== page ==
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Marktm
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Re: Battery Upgrades are very possible

Tue Jun 23, 2020 6:27 am

mux wrote:
Mon Jun 22, 2020 11:22 pm

3) actual cell capacity is maintained a bit better than SOH would make you believe there is because they're eating into their buffers ever so slightly more as the cells age. BOL they get charged to e.g. 4.08V, by EOL they're near 4.15V/cell.
4) performance is maintained by increasing pack temperature a bit it seems. This is a well-known aging effect: you can counteract the increase in internal resistance by increasing temperature, and you don't even need to do that much.

mux;
My "Lizard" pack data plots show a marked "cycle" (in Houston, TX) of amphour capabilities during winter to summer months. I do have some pack temperature data, but basically the pack ranges from in the 60-70 degree Fahrenheit at the end of winter to in the 90s at the end of summer. I never QC, so charging is 3.3kw max. I don't rag the car very often (it is a little go cart!) and I keep in a garage and out of the hot sun mostly. Does this corroborate your observation of keeping battery temps (Tesla) at some optimum between life expectancy and range?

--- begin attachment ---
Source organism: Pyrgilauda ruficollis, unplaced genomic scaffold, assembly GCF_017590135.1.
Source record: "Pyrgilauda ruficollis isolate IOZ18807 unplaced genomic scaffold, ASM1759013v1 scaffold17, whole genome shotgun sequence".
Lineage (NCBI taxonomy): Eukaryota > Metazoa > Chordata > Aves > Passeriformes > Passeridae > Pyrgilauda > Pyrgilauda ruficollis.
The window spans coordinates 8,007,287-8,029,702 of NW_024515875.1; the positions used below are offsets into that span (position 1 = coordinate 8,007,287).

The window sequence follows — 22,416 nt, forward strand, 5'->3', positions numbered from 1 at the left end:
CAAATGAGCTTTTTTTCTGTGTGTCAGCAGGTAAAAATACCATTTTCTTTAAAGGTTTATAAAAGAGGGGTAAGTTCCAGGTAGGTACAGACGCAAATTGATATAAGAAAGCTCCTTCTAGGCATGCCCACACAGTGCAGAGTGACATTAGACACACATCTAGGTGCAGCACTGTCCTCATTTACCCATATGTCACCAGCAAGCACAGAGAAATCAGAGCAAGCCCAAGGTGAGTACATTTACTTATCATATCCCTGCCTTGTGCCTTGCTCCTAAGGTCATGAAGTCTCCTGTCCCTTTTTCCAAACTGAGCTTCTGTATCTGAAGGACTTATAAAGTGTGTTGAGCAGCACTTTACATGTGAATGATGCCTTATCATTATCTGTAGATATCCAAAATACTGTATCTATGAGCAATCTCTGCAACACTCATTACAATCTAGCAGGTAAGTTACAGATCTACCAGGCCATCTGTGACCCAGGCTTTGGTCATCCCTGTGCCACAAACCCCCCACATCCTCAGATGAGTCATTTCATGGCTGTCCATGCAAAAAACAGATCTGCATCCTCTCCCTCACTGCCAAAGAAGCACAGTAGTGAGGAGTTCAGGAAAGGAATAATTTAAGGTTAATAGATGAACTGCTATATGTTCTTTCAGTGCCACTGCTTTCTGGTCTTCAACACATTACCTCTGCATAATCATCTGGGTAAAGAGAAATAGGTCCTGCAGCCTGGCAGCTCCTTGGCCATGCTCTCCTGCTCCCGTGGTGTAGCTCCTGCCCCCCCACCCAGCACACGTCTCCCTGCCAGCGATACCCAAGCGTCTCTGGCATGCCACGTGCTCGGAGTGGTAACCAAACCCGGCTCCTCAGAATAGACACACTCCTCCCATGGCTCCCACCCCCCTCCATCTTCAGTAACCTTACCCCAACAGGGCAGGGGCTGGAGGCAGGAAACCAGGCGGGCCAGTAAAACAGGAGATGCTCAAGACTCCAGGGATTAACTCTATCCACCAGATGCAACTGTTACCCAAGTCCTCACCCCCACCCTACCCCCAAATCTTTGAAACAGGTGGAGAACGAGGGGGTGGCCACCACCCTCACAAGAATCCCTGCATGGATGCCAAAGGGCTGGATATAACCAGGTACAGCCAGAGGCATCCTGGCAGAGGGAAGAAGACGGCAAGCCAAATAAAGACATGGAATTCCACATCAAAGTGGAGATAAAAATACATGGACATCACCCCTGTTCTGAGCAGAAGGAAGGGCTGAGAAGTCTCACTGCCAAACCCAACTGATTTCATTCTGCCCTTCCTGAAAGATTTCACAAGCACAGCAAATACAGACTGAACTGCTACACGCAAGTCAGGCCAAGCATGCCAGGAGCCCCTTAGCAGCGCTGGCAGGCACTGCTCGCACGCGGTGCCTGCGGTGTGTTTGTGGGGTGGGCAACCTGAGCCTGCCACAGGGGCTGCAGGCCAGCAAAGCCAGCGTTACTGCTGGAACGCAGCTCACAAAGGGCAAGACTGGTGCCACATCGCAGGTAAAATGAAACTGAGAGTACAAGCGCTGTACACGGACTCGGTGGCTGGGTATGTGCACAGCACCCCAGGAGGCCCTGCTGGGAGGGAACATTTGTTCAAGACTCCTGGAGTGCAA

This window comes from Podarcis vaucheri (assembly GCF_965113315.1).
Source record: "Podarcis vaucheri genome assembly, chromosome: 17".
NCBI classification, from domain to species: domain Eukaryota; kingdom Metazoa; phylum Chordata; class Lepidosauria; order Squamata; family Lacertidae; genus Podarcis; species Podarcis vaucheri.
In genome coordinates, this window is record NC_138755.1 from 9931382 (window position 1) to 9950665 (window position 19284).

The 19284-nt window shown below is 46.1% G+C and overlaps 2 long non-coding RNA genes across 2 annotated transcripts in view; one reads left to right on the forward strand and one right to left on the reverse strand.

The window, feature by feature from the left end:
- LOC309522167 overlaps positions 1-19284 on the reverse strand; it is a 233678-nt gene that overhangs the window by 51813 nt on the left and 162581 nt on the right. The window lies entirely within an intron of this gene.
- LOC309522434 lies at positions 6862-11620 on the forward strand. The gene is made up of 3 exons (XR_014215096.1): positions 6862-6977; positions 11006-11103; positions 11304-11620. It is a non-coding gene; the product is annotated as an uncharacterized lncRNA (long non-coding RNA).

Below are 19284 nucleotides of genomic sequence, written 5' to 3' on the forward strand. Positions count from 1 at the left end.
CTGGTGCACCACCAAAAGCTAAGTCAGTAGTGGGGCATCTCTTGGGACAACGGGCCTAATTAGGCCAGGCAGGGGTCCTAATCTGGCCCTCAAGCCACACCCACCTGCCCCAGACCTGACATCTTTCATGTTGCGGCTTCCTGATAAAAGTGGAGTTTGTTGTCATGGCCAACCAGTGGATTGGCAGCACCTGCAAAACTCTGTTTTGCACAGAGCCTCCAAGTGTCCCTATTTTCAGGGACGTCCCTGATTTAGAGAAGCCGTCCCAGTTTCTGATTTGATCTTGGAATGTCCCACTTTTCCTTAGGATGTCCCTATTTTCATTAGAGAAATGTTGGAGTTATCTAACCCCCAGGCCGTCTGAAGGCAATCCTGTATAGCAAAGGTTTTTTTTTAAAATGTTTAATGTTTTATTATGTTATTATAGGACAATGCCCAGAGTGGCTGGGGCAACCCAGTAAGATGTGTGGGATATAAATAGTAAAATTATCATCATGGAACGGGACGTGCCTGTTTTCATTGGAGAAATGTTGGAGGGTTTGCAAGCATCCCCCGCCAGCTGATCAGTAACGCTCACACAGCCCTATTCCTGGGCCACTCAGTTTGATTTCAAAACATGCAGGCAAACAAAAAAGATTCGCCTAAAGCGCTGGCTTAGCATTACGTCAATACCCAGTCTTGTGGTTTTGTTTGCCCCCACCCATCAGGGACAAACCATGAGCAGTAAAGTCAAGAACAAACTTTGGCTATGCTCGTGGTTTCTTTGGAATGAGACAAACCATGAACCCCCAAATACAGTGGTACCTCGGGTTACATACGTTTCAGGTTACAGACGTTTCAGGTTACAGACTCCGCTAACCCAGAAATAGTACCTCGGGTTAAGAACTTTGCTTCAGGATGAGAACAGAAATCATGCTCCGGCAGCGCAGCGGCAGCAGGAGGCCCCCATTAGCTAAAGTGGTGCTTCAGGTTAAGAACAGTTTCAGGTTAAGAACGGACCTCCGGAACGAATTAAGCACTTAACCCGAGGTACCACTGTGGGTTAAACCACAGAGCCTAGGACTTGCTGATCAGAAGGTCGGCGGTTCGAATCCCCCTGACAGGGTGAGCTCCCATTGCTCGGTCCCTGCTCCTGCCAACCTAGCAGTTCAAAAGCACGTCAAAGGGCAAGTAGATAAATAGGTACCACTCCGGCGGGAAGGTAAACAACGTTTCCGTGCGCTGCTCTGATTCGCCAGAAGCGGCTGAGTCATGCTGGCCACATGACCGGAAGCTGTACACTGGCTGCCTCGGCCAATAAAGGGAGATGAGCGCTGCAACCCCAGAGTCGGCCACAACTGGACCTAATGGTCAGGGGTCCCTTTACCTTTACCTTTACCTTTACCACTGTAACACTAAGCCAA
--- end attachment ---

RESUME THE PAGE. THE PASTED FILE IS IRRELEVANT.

I have SOH, Hx, GIDs and pack voltage data at same points as this Ah graph, would that data be of any help in establishing Leaf's "buffer" analysis for the Lizard chemistry.

BTW, have you seen any pragmatic pack temperature modulator systems (likely during charge sessions - in my garage) that could be installed on my 2012 Leaf? (Other than a window a/c with a heater strip blowing under the battery :mrgreen: )

Again, great posts - very interesting info!
battery log 5.3.20.jpg
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2012 Leaf SL; 46,000 miles. Battery replaced November 1st, 2016.

DougWantsALeaf
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Re: Battery Upgrades are very possible

Tue Jun 23, 2020 8:12 am

Mux,